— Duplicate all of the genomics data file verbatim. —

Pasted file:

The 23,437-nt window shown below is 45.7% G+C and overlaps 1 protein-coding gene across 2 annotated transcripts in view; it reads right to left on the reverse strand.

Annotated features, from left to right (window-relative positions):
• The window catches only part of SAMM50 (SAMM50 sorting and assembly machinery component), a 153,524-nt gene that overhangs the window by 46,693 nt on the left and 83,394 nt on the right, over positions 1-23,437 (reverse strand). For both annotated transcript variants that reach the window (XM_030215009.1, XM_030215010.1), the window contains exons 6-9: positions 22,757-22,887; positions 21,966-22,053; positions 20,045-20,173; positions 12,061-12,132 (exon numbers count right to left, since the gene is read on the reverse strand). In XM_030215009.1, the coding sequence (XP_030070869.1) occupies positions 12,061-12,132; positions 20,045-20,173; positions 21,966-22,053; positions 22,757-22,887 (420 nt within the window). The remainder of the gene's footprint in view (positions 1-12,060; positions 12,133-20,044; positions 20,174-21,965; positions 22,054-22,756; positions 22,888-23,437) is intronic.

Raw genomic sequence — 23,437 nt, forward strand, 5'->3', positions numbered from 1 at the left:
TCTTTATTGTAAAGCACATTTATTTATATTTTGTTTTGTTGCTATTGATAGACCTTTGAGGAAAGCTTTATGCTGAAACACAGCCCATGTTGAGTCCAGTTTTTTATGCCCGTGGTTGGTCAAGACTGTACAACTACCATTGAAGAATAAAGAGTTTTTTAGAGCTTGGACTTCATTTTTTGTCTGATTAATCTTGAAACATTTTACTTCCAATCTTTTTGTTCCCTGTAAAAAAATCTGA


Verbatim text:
The 23,437-nt window shown below is 45.7% G+C and overlaps 1 protein-coding gene across 2 annotated transcripts in view; it reads right to left on the reverse strand.

Annotated features, from left to right (window-relative positions):
• The window catches only part of SAMM50 (SAMM50 sorting and assembly machinery component), a 153,524-nt gene that overhangs the window by 46,693 nt on the left and 83,394 nt on the right, over positions 1-23,437 (reverse strand). For both annotated transcript variants that reach the window (XM_030215009.1, XM_030215010.1), the window contains exons 6-9: positions 22,757-22,887; positions 21,966-22,053; positions 20,045-20,173; positions 12,061-12,132 (exon numbers count right to left, since the gene is read on the reverse strand). In XM_030215009.1, the coding sequence (XP_030070869.1) occupies positions 12,061-12,132; positions 20,045-20,173; positions 21,966-22,053; positions 22,757-22,887 (420 nt within the window). The remainder of the gene's footprint in view (positions 1-12,060; positions 12,133-20,044; positions 20,174-21,965; positions 22,054-22,756; positions 22,888-23,437) is intronic.

Raw genomic sequence — 23,437 nt, forward strand, 5'->3', positions numbered from 1 at the left:
TCTTTATTGTAAAGCACATTTATTTATATTTTGTTTTGTTGCTATTGATAGACCTTTGAGGAAAGCTTTATGCTGAAACACAGCCCATGTTGAGTCCAGTTTTTTATGCCCGTGGTTGGTCAAGACTGTACAACTACCATTGAAGAATAAAGAGTTTTTTAGAGCTTGGACTTCATTTTTTGTCTGATTAATCTTGAAACATTTTACTTCCAATCTTTTTGTTCCCTGTAAAAAAATCTGA